So that’s the play and we’re hoping to make people think about the social pressure which we’re all under: presenting this idea of a perfect relationship and a perfect home, especially in London where house prices are so crazy that it puts huge pressure on people. But at the same time it’s just fun and everyone should have a good time.
RK: I think the immersive element will definitely entice a lot of people.
SAM: I hope so!
RK: How do you go about planning something which is partially going to be audience led?
SAM: We have got a script…I’m always saying script in inverted commas! Because it will change! We also workshop very early on with the actors, so we’re writing the script with the actors in mind. We’re giving them a vague idea of the scene, saying: ‘This is the scene where you fall out. It’s about paint colour!’ Then we let them run with it and we’re kind of building a script with what they come up with organically. We’ve actually done five drafts, and we’ve worked on each draft with the director and with the actors. So we have quite a refined version of the script.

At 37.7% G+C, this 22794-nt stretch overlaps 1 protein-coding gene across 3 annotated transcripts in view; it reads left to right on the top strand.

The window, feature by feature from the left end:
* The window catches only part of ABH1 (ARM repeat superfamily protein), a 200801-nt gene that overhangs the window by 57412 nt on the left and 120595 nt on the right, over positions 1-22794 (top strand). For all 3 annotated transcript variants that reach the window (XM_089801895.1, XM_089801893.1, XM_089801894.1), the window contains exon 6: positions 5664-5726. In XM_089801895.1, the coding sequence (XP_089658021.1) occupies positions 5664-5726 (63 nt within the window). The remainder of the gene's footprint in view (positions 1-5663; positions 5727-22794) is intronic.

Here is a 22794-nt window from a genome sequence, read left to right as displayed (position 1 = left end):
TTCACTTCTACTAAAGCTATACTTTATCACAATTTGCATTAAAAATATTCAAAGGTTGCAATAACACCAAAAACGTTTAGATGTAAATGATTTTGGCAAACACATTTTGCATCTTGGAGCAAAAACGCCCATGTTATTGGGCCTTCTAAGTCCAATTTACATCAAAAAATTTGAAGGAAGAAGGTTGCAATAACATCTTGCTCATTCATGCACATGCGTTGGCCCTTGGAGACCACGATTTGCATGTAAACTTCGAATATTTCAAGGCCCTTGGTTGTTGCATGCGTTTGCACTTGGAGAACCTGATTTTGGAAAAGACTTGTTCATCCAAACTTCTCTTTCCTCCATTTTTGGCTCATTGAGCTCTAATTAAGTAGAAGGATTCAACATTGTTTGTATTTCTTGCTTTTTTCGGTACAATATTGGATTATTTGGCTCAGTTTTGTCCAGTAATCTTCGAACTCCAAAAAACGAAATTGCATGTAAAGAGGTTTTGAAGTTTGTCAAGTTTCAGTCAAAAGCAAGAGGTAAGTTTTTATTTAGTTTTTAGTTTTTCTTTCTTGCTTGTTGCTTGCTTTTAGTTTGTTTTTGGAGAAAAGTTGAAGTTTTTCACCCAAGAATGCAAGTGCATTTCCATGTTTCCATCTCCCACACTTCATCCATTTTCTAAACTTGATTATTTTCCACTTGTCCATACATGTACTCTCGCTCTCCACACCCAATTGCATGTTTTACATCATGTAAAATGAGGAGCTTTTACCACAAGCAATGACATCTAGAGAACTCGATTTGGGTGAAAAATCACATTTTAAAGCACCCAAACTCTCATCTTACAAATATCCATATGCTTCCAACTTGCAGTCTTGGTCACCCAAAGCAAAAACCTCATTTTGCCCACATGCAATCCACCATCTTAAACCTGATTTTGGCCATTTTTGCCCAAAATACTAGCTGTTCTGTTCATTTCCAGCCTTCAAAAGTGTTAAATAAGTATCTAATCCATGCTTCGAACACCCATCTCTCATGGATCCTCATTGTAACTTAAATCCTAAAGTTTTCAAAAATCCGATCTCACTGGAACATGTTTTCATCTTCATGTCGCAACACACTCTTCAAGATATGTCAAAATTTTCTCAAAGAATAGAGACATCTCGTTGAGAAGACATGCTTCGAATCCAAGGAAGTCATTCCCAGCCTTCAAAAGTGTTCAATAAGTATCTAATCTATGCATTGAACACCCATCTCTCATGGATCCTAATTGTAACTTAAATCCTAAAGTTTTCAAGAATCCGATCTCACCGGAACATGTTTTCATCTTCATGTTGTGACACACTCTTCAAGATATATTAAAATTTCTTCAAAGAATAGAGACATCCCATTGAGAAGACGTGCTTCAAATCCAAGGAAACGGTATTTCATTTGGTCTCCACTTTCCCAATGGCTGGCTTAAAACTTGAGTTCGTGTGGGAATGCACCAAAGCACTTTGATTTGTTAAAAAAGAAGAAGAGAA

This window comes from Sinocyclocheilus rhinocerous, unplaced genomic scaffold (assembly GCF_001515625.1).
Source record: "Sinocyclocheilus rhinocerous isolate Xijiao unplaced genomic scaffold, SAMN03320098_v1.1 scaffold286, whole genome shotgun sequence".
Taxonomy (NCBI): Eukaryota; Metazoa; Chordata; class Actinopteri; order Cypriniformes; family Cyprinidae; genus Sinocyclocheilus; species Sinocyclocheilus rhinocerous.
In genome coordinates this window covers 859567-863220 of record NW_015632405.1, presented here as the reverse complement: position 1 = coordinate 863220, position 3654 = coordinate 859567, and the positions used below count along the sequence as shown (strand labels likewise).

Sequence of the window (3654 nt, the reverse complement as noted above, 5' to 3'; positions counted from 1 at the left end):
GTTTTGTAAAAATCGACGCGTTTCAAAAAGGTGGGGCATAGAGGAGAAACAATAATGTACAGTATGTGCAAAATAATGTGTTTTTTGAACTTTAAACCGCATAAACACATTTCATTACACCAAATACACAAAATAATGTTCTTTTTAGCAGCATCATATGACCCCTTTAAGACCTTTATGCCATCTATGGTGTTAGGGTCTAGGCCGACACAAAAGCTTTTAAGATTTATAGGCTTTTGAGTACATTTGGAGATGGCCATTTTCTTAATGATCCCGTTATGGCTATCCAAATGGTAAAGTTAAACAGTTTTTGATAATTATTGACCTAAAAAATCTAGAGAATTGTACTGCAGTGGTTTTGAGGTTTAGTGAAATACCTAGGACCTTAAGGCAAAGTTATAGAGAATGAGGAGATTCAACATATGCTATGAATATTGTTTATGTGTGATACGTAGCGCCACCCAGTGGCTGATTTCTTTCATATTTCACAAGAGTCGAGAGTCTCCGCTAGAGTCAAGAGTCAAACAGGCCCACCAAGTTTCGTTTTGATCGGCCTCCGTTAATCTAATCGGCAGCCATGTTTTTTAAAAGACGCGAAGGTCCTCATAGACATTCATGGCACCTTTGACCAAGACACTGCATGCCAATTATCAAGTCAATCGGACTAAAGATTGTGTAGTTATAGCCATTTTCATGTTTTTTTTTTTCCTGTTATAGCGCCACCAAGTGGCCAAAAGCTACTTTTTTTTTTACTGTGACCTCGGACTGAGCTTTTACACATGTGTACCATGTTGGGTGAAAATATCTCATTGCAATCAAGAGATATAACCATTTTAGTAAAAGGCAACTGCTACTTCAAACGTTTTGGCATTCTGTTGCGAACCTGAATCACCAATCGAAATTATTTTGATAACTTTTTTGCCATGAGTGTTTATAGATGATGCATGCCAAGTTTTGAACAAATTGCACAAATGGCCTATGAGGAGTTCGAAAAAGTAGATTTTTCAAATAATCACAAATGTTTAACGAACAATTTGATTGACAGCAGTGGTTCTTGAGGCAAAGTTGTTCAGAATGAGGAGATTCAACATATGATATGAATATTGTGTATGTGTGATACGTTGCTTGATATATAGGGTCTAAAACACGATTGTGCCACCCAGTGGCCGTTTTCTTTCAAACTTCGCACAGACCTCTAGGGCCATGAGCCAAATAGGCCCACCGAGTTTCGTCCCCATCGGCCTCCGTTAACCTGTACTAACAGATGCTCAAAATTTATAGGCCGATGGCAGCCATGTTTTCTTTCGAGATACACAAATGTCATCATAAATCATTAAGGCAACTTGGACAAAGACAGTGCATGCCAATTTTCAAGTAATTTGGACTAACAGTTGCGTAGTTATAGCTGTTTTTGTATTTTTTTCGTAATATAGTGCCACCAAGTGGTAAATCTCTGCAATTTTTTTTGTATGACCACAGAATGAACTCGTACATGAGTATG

Once we’ve gone into rehearsals, they can ad lib, they can change what they say. They’ve got free movement around the house. So as long as they’re delivering the idea of each scene, then it doesn’t matter: the more organic it is, the better. You want them to be confident enough in the concept that they can just run with anything. You’re going to have audience members who are really into it and they’re going to ask questions and get involved. And you’re going to have audience members that are just terrified of it. So you need to know how to respond to both, and today we’ve just been prepping them for that: how do you ask the audience questions? What questions to ask them? What to expect them to ask you? So that’s how we’ve been preparing.